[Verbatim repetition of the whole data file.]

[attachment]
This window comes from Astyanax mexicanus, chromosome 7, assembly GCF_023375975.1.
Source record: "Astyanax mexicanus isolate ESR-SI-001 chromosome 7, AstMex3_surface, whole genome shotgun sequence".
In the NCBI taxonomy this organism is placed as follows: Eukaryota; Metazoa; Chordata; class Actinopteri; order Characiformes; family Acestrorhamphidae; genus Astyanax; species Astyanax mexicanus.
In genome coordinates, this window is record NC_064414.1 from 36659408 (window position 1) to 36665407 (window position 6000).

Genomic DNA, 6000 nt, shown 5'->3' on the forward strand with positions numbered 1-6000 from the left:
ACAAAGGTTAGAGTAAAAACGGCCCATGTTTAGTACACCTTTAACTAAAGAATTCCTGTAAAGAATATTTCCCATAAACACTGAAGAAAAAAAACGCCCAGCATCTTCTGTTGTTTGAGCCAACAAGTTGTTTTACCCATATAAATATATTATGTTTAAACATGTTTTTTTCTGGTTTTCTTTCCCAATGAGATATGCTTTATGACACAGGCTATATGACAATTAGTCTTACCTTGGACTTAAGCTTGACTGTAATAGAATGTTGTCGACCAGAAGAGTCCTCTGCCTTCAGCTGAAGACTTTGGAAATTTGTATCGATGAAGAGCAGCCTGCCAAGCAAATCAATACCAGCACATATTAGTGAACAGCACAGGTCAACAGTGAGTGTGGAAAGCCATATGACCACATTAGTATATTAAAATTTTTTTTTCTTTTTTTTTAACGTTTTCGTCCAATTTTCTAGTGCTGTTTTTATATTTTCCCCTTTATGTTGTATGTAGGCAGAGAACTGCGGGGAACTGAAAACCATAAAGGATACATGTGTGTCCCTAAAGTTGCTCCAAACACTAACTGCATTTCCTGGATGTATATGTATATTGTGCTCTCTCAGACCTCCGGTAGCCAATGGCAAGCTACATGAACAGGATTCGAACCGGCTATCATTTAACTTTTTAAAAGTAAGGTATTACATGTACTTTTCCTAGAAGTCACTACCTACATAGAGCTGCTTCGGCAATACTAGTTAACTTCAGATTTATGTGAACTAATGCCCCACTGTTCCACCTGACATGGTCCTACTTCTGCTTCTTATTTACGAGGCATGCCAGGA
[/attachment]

This window comes from Astyanax mexicanus, chromosome 7, assembly GCF_023375975.1.
Source record: "Astyanax mexicanus isolate ESR-SI-001 chromosome 7, AstMex3_surface, whole genome shotgun sequence".
In the NCBI taxonomy this organism is placed as follows: Eukaryota; Metazoa; Chordata; class Actinopteri; order Characiformes; family Acestrorhamphidae; genus Astyanax; species Astyanax mexicanus.
In genome coordinates, this window is record NC_064414.1 from 36659408 (window position 1) to 36665407 (window position 6000).

Genomic DNA, 6000 nt, shown 5'->3' on the forward strand with positions numbered 1-6000 from the left:
ACAAAGGTTAGAGTAAAAACGGCCCATGTTTAGTACACCTTTAACTAAAGAATTCCTGTAAAGAATATTTCCCATAAACACTGAAGAAAAAAAACGCCCAGCATCTTCTGTTGTTTGAGCCAACAAGTTGTTTTACCCATATAAATATATTATGTTTAAACATGTTTTTTTCTGGTTTTCTTTCCCAATGAGATATGCTTTATGACACAGGCTATATGACAATTAGTCTTACCTTGGACTTAAGCTTGACTGTAATAGAATGTTGTCGACCAGAAGAGTCCTCTGCCTTCAGCTGAAGACTTTGGAAATTTGTATCGATGAAGAGCAGCCTGCCAAGCAAATCAATACCAGCACATATTAGTGAACAGCACAGGTCAACAGTGAGTGTGGAAAGCCATATGACCACATTAGTATATTAAAATTTTTTTTTCTTTTTTTTTAACGTTTTCGTCCAATTTTCTAGTGCTGTTTTTATATTTTCCCCTTTATGTTGTATGTAGGCAGAGAACTGCGGGGAACTGAAAACCATAAAGGATACATGTGTGTCCCTAAAGTTGCTCCAAACACTAACTGCATTTCCTGGATGTATATGTATATTGTGCTCTCTCAGACCTCCGGTAGCCAATGGCAAGCTACATGAACAGGATTCGAACCGGCTATCATTTAACTTTTTAAAAGTAAGGTATTACATGTACTTTTCCTAGAAGTCACTACCTACATAGAGCTGCTTCGGCAATACTAGTTAACTTCAGATTTATGTGAACTAATGCCCCACTGTTCCACCTGACATGGTCCTACTTCTGCTTCTTATTTACGAGGCATGCCAGGA